19 Principles of Effective Instruction Demonstrated by Three Distinguished Artist-Teachers in Music

These pages present text and media materials from a research investigation concerning the principles of effective instruction in music. The bibliographic reference for the full report is:

Duke, R. A., & Simmons, A. L. (2006). The nature of expertise: Narrative descriptions of 19 common elements observed in the lessons of three renowned artist-teachers. Bulletin of the Council for Research in Music Education, 170, 1-13.

A pdf of the article is available here.

Abstract

We examined approximately 25 hours of video recordings of private lessons taught by three internationally recognized artist-teachers:  the oboist Richard Killmer, the violist Donald McInnes, and the pianist Nelita True. By creating detailed narrative descriptions of the lessons observed, we sought to determine whether there were elements of instruction that appeared in the teaching of all three pedagogues. We identified 19 such elements, which we organized in three broad categories: Goals and Expectations, Effecting Change, and Conveying Information. All of the 19 elements, which we describe in detail, were prominent features in the lessons taught by all three teachers.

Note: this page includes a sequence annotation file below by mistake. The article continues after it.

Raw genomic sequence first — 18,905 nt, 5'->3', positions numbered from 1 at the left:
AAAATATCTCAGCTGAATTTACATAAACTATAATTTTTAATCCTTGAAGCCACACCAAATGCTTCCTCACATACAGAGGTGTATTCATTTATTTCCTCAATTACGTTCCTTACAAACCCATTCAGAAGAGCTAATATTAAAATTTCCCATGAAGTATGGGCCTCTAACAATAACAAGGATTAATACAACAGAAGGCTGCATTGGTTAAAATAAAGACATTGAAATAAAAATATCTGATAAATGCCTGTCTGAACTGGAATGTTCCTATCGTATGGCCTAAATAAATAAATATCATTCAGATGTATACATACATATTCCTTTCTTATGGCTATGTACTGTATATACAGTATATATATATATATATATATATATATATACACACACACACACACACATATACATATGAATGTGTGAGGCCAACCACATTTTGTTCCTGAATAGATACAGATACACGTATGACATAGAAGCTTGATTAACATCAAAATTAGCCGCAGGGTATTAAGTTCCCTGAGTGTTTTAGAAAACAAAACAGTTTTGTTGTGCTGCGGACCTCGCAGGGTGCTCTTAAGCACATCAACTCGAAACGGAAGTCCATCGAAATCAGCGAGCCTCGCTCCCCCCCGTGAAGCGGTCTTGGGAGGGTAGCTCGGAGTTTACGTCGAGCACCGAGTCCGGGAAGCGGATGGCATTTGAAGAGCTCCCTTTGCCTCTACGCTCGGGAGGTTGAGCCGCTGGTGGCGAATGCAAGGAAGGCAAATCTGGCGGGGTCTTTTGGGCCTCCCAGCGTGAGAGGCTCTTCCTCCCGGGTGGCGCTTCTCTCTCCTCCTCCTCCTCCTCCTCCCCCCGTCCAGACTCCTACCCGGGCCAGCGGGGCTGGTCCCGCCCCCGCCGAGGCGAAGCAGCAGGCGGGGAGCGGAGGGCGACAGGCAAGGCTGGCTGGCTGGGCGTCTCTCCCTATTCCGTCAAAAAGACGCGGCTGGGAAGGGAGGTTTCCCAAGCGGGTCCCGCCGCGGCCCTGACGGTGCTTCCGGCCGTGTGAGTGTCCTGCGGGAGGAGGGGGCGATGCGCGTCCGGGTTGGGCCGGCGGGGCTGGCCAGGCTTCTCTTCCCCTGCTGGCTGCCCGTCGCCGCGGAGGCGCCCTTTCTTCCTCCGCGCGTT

Sections of the full report are reprinted here, along with videotaped illustrations of the principles of instruction that we observed in context. You may read the text of the report by clicking on the links at the right for the sections of the paper, or you may click on any of the principles listed in the lower portion of the menu on the right to go directly to the video illustrations. We provide video examples of all those elements that are observable in a relatively brief time span. We did not create excerpts for other elements, such a repertoire assignment, for which no obviously observable momentary behavior is present.

To view the videos in the Results section, click on an image to to view each example. These pages work best with high-speed internet connections and high quality speakers.


We are greatly indebted to the participants in this research, Don McInnes, Richard Killmer, Nelita True, and their students, all of whom graciously permitted us to observe and analyze their work. Their generosity has certainly contributed to our understanding of expertise in our discipline by providing us a window into their effectiveness as artist-teachers.


This research was funded by a grant from the Walter and Gina Ducloux Fine Arts Fellowship Endowment and by the Marlene and Morton Meyerson Centennial Professorship in Music and Human Learning at The University of Texas at Austin.